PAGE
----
review
By Giovanni Vimercati | December 2, 2017

Throughout his career he has chronicled life on the margins to find beauty where others only see barren squalor. Rather than a rhetorical stance, his commitment to lost causes stems from a genuine contempt for conformism, while the anti-naturalism of his dramaturgy abstains from sentimentalism and emotional manipulation.

review
By Matt Connolly | December 1, 2017

For Cone, queerness is less about the polemical assertion of identity than about recognizing the endless flux of experience and desire that renders labels and classifications at best arbitrary and at worst stultifying. It is a kind of queer humanism.

symposium
By Azadeh Jafari | November 30, 2017

When Brick and Mirror was released in Iran, it was harshly condemned for its bleak ending, slow pace, and lack of plot. But through an episodic narrative structure in which our male protagonist encounters a variety of people and situations, Golestan creates a network of peculiar intimate encounters.

symposium
By Jeff Reichert | November 28, 2017

Time is the central component of the oeuvre of Lav Diaz to date—their length is why it works, why his films are so special and also why many choose to stay away, if they even get the opportunity to see them at all.

review
By Adam Nayman | November 22, 2017

Guadagnino and screenwriter James Ivory have produced a film that simultaneously analyzes and dramatizes issues of sexuality, religious identity, and, once again, privilege and yet without straining against its clearly marked narrative boundaries.

symposium
By Chris Wisniewski | November 21, 2017

It’s all over in the space of a few seconds, but everything about it is “off.” The sequence feels wrong because of the length of the takes. These few seconds of screentime, fleeting though they are, take too long to unfold.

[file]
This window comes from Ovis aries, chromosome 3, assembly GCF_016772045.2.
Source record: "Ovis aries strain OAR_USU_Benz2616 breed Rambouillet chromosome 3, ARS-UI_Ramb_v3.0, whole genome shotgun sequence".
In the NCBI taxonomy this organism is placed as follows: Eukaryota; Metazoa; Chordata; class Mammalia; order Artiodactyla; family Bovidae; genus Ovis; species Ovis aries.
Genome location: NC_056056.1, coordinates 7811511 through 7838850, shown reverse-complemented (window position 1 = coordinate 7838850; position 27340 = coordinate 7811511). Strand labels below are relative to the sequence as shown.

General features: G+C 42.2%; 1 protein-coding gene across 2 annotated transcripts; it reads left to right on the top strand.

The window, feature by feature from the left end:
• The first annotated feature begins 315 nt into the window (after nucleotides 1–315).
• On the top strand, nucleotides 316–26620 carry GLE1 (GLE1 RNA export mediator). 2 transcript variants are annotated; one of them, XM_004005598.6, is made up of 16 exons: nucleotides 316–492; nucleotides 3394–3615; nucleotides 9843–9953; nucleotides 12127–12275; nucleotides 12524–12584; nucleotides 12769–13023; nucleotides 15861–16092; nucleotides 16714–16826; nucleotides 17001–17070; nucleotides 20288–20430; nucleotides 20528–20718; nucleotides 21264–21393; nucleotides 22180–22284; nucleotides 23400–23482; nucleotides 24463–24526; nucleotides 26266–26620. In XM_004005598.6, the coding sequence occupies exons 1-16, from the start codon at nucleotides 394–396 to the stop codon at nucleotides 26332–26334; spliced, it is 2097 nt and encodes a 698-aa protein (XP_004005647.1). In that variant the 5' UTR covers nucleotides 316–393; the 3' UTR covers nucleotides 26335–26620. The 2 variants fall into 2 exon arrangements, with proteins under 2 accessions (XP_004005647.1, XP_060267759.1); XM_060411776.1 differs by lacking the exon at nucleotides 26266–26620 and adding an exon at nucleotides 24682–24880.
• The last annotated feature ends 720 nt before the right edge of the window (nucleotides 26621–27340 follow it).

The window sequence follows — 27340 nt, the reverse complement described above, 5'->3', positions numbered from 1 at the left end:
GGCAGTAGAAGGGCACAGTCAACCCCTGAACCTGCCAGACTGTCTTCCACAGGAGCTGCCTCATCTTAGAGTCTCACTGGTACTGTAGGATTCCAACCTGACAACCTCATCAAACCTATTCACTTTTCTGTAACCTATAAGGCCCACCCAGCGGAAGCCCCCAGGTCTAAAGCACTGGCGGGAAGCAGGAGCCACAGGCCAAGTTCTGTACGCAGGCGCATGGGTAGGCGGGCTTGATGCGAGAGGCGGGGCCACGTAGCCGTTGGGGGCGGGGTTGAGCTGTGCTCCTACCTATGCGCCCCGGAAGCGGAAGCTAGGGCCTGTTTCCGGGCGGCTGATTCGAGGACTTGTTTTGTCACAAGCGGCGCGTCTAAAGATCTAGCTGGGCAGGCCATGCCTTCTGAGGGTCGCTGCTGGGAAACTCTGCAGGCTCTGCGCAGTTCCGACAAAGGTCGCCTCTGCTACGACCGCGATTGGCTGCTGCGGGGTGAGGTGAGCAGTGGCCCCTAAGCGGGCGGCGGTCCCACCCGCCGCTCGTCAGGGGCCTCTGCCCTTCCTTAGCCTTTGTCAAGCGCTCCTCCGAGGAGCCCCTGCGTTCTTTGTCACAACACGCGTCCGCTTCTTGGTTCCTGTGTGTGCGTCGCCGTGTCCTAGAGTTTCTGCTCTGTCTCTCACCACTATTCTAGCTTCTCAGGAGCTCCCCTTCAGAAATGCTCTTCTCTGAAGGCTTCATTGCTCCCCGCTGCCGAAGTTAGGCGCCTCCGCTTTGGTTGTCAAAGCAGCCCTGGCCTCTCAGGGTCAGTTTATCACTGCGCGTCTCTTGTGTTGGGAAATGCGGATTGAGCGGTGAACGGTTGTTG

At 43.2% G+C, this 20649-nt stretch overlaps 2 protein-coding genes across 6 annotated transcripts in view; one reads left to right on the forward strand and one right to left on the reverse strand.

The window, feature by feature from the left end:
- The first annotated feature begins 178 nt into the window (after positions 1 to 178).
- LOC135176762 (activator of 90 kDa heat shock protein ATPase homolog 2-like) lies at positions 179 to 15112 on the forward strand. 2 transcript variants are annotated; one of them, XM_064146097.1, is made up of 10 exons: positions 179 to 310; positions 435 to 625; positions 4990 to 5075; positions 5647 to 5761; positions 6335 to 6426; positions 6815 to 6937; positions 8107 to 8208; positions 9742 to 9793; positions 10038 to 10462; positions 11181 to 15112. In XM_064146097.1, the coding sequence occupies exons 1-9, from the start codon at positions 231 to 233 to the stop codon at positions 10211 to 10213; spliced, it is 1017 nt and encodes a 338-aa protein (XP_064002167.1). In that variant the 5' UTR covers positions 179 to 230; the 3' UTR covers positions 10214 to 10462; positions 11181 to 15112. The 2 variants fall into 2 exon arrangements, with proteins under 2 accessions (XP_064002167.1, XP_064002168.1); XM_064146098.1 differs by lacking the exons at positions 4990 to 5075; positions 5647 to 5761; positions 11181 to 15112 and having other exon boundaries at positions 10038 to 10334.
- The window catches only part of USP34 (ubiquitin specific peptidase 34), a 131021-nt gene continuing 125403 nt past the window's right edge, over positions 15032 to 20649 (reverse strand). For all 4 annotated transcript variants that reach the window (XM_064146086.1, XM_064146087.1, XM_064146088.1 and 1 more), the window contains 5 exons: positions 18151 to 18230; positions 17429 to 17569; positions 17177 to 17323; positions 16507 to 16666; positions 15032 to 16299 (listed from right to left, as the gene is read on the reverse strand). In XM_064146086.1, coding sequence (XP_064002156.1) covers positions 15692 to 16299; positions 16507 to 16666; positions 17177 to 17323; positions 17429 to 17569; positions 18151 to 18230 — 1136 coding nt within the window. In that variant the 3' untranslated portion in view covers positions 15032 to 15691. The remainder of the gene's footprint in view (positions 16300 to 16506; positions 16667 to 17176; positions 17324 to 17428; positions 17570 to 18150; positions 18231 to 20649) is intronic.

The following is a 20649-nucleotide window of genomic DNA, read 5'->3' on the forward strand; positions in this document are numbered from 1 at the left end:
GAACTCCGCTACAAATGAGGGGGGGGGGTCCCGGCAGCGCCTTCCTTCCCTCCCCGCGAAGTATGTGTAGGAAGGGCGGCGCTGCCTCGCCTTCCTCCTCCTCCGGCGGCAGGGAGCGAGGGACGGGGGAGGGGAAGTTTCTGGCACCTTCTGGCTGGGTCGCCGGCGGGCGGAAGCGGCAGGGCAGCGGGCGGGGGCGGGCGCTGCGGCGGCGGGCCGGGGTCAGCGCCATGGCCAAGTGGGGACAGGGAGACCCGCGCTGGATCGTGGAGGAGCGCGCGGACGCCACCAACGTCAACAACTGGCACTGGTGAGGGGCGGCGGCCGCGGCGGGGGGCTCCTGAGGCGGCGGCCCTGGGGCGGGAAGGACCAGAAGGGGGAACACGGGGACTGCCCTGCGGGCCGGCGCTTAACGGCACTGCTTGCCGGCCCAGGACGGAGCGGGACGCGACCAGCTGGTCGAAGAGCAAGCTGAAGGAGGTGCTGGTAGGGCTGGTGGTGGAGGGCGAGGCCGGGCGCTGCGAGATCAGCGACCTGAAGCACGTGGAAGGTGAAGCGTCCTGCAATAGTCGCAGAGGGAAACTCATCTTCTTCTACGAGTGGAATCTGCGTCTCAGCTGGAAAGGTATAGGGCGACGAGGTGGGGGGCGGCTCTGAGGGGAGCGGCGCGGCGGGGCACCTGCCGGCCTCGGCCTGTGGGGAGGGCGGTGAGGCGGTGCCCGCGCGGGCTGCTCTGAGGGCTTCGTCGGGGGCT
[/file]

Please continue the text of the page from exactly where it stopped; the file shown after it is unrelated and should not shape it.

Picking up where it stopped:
symposium
By Daniel Witkin | November 20, 2017

In Lubitsch’s movies, love simmers and strains, but it is equally likely to materialize within the space of a single gesture.

review
By Nick Pinkerton | November 17, 2017

If Hong is indeed the best that we have got, there is something troubling about this fact. For it should detract nothing from the integrity of his body of work to say that, when taken altogether, it is a quintessential expression of a cinema of disappointment and diminished expectations.

symposium
By Andrew Chan | November 17, 2017

It is hard not to marvel at how rare it is to be set loose in the dusty archives of someone’s private life, with a narrator whose uncertainty about what to make of it all happens to mirror our own.

review
By Michael Koresky | November 15, 2017

Despite the infrastructure set in motion centuries ago to keep only whites in positions of power, Mudbound elegantly depicts how such ingrained racism only serves to aid whites in digging our own graves.

symposium
By Emma Piper-Burket | November 13, 2017

For a brief instant two distinct realities share a coherent space and time. The two sides never interact, they don't have to; here it's enough for them to brush up against each other.

symposium
By Jackson Arn | November 10, 2017

As the story of America unfolds, the emblems of civilization—cars, buildings, and above all those black, foreboding power lines—multiply like bacteria, until they are the story. Conceived, in theory, to make life more pleasant, contemporary American society has become a prison...

review
By Michael Koresky | November 10, 2017

Three Billboards is the kind of momentary crowd-pleasing entertainment that will satiate audiences looking for the movie equivalent of a knee to the crotch—which not so incidentally is one of its defining images.

feature
By Devika Girish | November 10, 2017
At the Museum

The proliferation of domestic film festivals and the support of the National Film Development Corporation of India have facilitated an increasing number of local, out-of-mainstream spaces for film production and viewership, enabling the rise of regional independent movements.

review
By Julien Allen | November 9, 2017

What has not changed, despite the shift into genre, is the commitment to helping us sympathize with damaged, alienating (and alienated) people. In his films we might feel the discomfort of self-recognition from these characters, while in all but the finest horror films, their predicament is usually reduced to a motive for a reign of bloody terror.